This month, the Chinese version of the popular video game “Fortnite” will be shut down.
According to a statement on the game’s website, the game had stopped accepting new player registrations and was no longer available for download as of Monday. Its servers will be shut down on November 15, preventing players from accessing the game.
Epic Games’ blockbuster multiplayer battle game was released in China in July 2018 in collaboration with Tencent (TCEHY). Nearly a decade ago, the Chinese internet and gaming behemoth purchased a roughly 40% stake in Epic Games.
“Fortnite’s” most popular mode pits up to 100 players against one another in a battle for survival. The game has grown into a cultural phenomenon, with musical performances by Marshmello and Travis Scott, as well as three films directed by Christopher Nolan, taking place last year.
According to the game’s Twitter account, it had over 350 million registered players as of May 2020. It’s Epic Games’ flagship title, and the company announced in June that it has over 500 million accounts across its main titles and online video game store.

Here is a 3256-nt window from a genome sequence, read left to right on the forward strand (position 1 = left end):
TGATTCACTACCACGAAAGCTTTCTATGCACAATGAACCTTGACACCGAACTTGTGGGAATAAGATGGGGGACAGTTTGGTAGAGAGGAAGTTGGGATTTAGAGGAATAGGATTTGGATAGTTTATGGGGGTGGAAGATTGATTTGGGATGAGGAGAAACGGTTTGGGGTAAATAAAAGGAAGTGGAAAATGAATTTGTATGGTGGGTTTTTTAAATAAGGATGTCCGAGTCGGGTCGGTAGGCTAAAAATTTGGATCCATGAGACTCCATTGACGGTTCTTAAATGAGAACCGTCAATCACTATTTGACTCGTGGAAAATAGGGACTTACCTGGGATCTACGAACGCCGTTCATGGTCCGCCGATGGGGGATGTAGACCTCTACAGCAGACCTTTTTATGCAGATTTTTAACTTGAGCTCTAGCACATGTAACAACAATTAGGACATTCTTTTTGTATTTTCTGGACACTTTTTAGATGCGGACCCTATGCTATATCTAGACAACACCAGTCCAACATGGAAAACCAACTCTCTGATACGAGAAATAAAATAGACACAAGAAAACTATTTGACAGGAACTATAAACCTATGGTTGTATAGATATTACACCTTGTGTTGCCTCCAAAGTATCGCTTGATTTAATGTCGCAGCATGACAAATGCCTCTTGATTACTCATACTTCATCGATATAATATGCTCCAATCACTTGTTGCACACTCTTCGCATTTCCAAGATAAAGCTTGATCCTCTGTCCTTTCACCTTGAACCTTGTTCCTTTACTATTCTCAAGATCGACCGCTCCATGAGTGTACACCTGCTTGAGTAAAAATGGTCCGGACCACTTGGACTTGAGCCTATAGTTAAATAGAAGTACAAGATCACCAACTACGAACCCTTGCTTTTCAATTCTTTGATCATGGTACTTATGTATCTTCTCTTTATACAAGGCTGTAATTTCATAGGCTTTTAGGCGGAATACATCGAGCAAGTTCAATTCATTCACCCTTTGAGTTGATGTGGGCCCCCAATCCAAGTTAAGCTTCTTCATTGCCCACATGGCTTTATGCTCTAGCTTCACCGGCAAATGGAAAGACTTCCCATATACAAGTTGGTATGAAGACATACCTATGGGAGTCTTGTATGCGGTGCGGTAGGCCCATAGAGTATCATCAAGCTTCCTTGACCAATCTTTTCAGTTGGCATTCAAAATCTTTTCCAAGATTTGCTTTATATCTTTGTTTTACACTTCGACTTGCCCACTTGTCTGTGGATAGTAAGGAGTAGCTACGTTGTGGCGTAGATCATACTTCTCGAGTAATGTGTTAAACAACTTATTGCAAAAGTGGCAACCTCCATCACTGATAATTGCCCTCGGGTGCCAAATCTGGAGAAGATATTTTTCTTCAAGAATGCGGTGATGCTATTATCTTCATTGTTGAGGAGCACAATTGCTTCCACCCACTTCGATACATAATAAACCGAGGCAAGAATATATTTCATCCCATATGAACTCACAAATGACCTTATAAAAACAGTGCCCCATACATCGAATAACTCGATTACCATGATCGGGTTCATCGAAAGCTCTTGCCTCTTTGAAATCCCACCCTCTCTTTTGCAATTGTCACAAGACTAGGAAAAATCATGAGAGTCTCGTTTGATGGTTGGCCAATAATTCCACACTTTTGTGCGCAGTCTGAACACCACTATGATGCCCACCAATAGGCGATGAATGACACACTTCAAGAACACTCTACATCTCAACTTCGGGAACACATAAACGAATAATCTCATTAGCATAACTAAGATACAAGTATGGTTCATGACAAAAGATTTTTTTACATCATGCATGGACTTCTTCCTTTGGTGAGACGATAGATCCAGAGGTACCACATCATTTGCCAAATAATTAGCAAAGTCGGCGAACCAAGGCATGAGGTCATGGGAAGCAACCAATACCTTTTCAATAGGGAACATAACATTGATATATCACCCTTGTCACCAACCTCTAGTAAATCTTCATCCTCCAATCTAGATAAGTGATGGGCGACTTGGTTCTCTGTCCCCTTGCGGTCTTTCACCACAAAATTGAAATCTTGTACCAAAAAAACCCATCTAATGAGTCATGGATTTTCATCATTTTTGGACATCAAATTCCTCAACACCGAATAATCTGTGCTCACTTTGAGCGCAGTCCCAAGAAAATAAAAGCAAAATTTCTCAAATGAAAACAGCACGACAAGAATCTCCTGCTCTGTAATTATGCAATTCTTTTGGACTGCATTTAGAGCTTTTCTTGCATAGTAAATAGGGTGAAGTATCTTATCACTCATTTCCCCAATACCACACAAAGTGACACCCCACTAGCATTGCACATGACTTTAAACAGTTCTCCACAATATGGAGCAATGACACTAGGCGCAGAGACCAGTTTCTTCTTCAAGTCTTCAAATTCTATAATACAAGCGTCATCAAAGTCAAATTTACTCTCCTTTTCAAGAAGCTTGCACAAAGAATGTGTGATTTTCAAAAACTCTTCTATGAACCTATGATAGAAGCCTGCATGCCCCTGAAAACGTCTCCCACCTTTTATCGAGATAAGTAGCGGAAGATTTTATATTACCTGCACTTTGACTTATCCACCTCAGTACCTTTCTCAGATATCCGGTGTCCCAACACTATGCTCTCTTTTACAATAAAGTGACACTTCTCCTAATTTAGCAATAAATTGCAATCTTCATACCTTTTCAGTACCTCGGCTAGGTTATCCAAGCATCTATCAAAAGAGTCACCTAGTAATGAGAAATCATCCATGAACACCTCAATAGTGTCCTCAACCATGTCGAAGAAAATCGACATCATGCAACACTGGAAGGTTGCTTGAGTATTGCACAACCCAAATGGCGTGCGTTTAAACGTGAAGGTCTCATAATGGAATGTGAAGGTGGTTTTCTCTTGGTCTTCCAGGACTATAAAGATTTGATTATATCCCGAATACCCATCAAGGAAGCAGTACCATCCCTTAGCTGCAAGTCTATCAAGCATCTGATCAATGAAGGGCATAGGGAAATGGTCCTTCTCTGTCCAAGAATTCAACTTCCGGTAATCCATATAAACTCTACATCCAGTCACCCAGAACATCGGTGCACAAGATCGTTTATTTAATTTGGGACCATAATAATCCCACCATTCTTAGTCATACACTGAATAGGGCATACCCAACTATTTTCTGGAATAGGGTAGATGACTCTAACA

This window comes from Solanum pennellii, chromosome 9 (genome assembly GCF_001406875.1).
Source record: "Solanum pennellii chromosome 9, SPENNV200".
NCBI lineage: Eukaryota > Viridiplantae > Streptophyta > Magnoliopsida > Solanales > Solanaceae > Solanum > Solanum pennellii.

According to the announcement this week, Fortnite in China is a beta version of the game. It didn’t say why the game was being shut down, but thanked players for “participating in the testing of ‘Fortnite.'”
When asked for more information about the Chinese version of the game and why it was shut down, Tencent declined to comment to CNN Business. Epic Games did not respond to a request for comment right away.
According to Daniel Ahmad, a senior analyst at Niko Partners who covers the video games market in China and Asia, the game was “never approved” by the Chinese government and thus could not officially launch and monetize its services.
“Fortnite” is primarily a free-to-play game with in-app purchases, which means that players can download the game for free but then spend real money on items like character costumes.
Ahmad added that the battle royale genre “has been strictly regulated in China.”
Recently, Chinese authorities have been cracking down on video games. In August, the country banned online gamers under the age of 18 from playing during the week and limited their weekend play to three hours.
Authorities had summoned Tencent, NetEase, and other companies to discuss restrictions on video game streaming and play among minors in September, according to state-run news agency Xinhua.